Higher Plants as the Basis for Alternate Food Chains: Their Potentialities in Relation to Mass Culture of Microalgae

  • Eberhard Stengel


Higher aquatic plants have mostly been underestimated with regard to their primary production potential and their importance as the basis of aquatic food chains. This neglect of macrophytes is especially obvious in limnology (Thienemann, 1926), where the research is concentrated almost exclusively on the pelagic vegetation, the phytoplankton. But in marine biology, as well, the investigation of higher plants (angiosperms) has received far less attention than the planktonic algae or the seaweeds. It is only in recent years that a change has come about (Gaevskaya, 1966). From World War II onward a steadily increasing number of publications pointed out that the role of higher plants in primary production in the shallow areas of fresh, brackish, and marine waters can definitely surpass pelagic primary production in such biotopes. Thus the importance of angiosperms for the great productivity of shallow waters has finally been elucidated.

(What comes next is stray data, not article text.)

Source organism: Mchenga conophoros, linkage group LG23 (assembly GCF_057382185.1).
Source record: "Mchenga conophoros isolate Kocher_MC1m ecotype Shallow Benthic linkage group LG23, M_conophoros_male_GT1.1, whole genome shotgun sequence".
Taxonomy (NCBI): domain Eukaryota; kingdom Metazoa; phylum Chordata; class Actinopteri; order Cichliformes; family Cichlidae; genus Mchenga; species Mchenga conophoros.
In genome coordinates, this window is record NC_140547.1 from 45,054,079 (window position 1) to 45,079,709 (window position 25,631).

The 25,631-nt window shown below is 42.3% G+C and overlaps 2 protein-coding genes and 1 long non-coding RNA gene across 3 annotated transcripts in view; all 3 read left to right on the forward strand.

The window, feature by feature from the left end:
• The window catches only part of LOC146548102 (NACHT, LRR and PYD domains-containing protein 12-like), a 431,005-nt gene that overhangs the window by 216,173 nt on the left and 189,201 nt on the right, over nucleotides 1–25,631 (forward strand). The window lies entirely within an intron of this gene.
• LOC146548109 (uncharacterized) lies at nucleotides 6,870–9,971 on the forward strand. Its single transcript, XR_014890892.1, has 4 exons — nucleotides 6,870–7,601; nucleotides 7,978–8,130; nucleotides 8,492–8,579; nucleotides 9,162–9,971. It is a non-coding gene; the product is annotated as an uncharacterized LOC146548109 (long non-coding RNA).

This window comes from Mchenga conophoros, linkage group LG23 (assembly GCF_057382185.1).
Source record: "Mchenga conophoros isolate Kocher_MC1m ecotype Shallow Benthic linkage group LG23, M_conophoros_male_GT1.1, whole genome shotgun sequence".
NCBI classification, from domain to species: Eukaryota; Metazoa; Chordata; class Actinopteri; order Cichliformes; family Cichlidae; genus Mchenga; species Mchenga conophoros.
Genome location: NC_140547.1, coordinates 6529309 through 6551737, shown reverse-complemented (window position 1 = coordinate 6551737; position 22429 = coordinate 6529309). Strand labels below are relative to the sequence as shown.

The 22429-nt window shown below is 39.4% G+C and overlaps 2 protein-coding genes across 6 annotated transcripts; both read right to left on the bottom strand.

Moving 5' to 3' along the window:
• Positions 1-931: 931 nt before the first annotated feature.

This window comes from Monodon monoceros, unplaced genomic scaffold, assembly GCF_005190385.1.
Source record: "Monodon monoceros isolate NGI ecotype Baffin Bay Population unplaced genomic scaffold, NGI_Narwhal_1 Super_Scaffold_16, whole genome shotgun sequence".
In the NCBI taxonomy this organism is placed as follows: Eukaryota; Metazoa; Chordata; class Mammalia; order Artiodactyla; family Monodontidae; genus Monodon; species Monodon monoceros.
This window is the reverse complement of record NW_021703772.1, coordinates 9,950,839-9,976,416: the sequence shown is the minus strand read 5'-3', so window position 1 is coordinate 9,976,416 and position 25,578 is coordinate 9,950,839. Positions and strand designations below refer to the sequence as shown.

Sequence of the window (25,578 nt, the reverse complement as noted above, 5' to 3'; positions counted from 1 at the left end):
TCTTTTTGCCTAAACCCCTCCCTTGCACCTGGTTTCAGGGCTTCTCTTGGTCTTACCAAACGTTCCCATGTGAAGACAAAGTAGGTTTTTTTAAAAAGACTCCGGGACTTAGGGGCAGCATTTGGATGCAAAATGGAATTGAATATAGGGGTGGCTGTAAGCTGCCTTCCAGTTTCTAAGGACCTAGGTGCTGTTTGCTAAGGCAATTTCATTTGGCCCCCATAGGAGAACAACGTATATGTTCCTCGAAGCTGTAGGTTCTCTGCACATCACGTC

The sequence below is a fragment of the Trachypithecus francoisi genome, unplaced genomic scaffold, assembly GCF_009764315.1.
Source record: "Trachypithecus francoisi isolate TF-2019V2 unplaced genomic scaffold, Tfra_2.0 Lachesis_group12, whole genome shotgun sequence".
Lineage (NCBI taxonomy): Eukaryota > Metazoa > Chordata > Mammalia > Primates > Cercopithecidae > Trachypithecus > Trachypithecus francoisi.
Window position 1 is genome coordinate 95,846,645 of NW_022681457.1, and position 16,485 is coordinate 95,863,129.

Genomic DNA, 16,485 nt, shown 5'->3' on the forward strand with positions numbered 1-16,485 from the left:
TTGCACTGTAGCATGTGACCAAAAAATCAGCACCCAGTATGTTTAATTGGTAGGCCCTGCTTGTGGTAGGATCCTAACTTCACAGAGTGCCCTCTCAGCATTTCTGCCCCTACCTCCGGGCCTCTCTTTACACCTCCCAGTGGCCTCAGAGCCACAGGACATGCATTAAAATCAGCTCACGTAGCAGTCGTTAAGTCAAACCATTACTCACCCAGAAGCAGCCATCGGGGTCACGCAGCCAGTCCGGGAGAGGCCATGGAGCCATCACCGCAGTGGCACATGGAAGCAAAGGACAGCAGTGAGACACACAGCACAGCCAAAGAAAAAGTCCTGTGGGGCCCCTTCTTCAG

Food Chain Reef Flat Zostera Marina Marine Aquaculture Potamogeton Pectinatus 
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Copyright information

© Plenum Press, New York 1976

Authors and Affiliations

  • Eberhard Stengel
    • 1
  1. 1.Abteilung für Algenforschung und AlgentechnologieGesellschaft für Strahlen-und Umweltforschung mbH, MünchenDortmundGermany

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